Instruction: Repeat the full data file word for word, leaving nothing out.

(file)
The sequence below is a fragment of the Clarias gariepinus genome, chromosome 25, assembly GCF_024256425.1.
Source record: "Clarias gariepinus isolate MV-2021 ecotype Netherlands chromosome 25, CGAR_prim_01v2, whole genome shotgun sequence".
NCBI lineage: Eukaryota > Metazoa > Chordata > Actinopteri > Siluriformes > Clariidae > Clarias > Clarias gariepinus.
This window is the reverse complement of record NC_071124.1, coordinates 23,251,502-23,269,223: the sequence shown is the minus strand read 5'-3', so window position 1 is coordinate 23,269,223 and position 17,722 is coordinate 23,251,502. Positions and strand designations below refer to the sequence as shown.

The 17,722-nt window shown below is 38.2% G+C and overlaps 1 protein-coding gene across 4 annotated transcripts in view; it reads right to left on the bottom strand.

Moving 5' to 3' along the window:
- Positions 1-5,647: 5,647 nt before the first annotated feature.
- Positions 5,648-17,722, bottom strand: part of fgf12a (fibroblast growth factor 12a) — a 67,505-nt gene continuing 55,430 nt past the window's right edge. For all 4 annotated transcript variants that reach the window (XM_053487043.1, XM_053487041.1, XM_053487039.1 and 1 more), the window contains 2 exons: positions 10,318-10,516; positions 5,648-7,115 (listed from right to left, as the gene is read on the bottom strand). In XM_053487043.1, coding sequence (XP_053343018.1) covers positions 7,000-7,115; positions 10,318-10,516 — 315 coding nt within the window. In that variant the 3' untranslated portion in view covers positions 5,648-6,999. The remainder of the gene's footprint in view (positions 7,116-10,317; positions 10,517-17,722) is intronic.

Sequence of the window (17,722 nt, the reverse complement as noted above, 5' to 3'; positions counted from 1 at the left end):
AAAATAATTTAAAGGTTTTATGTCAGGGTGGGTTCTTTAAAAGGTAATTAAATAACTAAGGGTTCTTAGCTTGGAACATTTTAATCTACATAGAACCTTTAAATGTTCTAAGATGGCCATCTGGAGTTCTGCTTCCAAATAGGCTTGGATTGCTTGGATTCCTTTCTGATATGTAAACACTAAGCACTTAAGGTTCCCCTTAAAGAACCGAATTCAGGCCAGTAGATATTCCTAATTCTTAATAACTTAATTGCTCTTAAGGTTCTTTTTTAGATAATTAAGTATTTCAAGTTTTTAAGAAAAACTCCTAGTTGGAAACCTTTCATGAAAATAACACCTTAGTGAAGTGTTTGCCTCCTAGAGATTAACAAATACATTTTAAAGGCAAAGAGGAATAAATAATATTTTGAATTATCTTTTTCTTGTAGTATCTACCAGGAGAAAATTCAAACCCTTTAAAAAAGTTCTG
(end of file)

The sequence below is a fragment of the Clarias gariepinus genome, chromosome 25, assembly GCF_024256425.1.
Source record: "Clarias gariepinus isolate MV-2021 ecotype Netherlands chromosome 25, CGAR_prim_01v2, whole genome shotgun sequence".
NCBI lineage: Eukaryota > Metazoa > Chordata > Actinopteri > Siluriformes > Clariidae > Clarias > Clarias gariepinus.
This window is the reverse complement of record NC_071124.1, coordinates 23,251,502-23,269,223: the sequence shown is the minus strand read 5'-3', so window position 1 is coordinate 23,269,223 and position 17,722 is coordinate 23,251,502. Positions and strand designations below refer to the sequence as shown.

The 17,722-nt window shown below is 38.2% G+C and overlaps 1 protein-coding gene across 4 annotated transcripts in view; it reads right to left on the bottom strand.

Moving 5' to 3' along the window:
- Positions 1-5,647: 5,647 nt before the first annotated feature.
- Positions 5,648-17,722, bottom strand: part of fgf12a (fibroblast growth factor 12a) — a 67,505-nt gene continuing 55,430 nt past the window's right edge. For all 4 annotated transcript variants that reach the window (XM_053487043.1, XM_053487041.1, XM_053487039.1 and 1 more), the window contains 2 exons: positions 10,318-10,516; positions 5,648-7,115 (listed from right to left, as the gene is read on the bottom strand). In XM_053487043.1, coding sequence (XP_053343018.1) covers positions 7,000-7,115; positions 10,318-10,516 — 315 coding nt within the window. In that variant the 3' untranslated portion in view covers positions 5,648-6,999. The remainder of the gene's footprint in view (positions 7,116-10,317; positions 10,517-17,722) is intronic.

Sequence of the window (17,722 nt, the reverse complement as noted above, 5' to 3'; positions counted from 1 at the left end):
AAAATAATTTAAAGGTTTTATGTCAGGGTGGGTTCTTTAAAAGGTAATTAAATAACTAAGGGTTCTTAGCTTGGAACATTTTAATCTACATAGAACCTTTAAATGTTCTAAGATGGCCATCTGGAGTTCTGCTTCCAAATAGGCTTGGATTGCTTGGATTCCTTTCTGATATGTAAACACTAAGCACTTAAGGTTCCCCTTAAAGAACCGAATTCAGGCCAGTAGATATTCCTAATTCTTAATAACTTAATTGCTCTTAAGGTTCTTTTTTAGATAATTAAGTATTTCAAGTTTTTAAGAAAAACTCCTAGTTGGAAACCTTTCATGAAAATAACACCTTAGTGAAGTGTTTGCCTCCTAGAGATTAACAAATACATTTTAAAGGCAAAGAGGAATAAATAATATTTTGAATTATCTTTTTCTTGTAGTATCTACCAGGAGAAAATTCAAACCCTTTAAAAAAGTTCTG